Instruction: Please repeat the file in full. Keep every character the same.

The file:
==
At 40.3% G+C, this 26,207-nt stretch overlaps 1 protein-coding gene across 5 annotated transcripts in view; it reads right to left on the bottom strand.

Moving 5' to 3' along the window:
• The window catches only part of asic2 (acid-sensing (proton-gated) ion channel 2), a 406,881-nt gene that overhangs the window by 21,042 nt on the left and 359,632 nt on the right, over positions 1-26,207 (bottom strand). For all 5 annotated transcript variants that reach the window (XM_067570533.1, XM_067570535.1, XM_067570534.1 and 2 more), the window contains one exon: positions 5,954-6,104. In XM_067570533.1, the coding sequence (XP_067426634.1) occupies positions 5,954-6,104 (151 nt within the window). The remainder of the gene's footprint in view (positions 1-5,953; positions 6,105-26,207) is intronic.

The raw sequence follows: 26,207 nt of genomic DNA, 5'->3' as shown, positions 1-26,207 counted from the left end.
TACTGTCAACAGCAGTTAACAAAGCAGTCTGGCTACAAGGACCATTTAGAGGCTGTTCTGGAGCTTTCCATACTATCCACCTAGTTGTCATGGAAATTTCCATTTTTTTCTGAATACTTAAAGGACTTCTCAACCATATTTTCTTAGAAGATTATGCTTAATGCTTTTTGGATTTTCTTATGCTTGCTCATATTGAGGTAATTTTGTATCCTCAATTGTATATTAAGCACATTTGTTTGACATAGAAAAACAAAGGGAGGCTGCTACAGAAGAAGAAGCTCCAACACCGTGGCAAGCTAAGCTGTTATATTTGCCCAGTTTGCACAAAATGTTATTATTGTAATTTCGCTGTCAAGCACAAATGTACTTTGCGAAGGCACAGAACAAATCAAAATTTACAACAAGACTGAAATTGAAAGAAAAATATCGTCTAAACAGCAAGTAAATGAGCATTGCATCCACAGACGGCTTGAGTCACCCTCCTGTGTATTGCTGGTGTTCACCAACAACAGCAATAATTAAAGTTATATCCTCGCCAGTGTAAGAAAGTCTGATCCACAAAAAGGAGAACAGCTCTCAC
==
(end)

At 40.3% G+C, this 26,207-nt stretch overlaps 1 protein-coding gene across 5 annotated transcripts in view; it reads right to left on the bottom strand.

Moving 5' to 3' along the window:
• The window catches only part of asic2 (acid-sensing (proton-gated) ion channel 2), a 406,881-nt gene that overhangs the window by 21,042 nt on the left and 359,632 nt on the right, over positions 1-26,207 (bottom strand). For all 5 annotated transcript variants that reach the window (XM_067570533.1, XM_067570535.1, XM_067570534.1 and 2 more), the window contains one exon: positions 5,954-6,104. In XM_067570533.1, the coding sequence (XP_067426634.1) occupies positions 5,954-6,104 (151 nt within the window). The remainder of the gene's footprint in view (positions 1-5,953; positions 6,105-26,207) is intronic.

The raw sequence follows: 26,207 nt of genomic DNA, 5'->3' as shown, positions 1-26,207 counted from the left end.
TACTGTCAACAGCAGTTAACAAAGCAGTCTGGCTACAAGGACCATTTAGAGGCTGTTCTGGAGCTTTCCATACTATCCACCTAGTTGTCATGGAAATTTCCATTTTTTTCTGAATACTTAAAGGACTTCTCAACCATATTTTCTTAGAAGATTATGCTTAATGCTTTTTGGATTTTCTTATGCTTGCTCATATTGAGGTAATTTTGTATCCTCAATTGTATATTAAGCACATTTGTTTGACATAGAAAAACAAAGGGAGGCTGCTACAGAAGAAGAAGCTCCAACACCGTGGCAAGCTAAGCTGTTATATTTGCCCAGTTTGCACAAAATGTTATTATTGTAATTTCGCTGTCAAGCACAAATGTACTTTGCGAAGGCACAGAACAAATCAAAATTTACAACAAGACTGAAATTGAAAGAAAAATATCGTCTAAACAGCAAGTAAATGAGCATTGCATCCACAGACGGCTTGAGTCACCCTCCTGTGTATTGCTGGTGTTCACCAACAACAGCAATAATTAAAGTTATATCCTCGCCAGTGTAAGAAAGTCTGATCCACAAAAAGGAGAACAGCTCTCAC